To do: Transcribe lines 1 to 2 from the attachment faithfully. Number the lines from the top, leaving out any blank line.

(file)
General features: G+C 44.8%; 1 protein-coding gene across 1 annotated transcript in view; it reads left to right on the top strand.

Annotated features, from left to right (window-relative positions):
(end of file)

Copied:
General features: G+C 44.8%; 1 protein-coding gene across 1 annotated transcript in view; it reads left to right on the top strand.

Annotated features, from left to right (window-relative positions):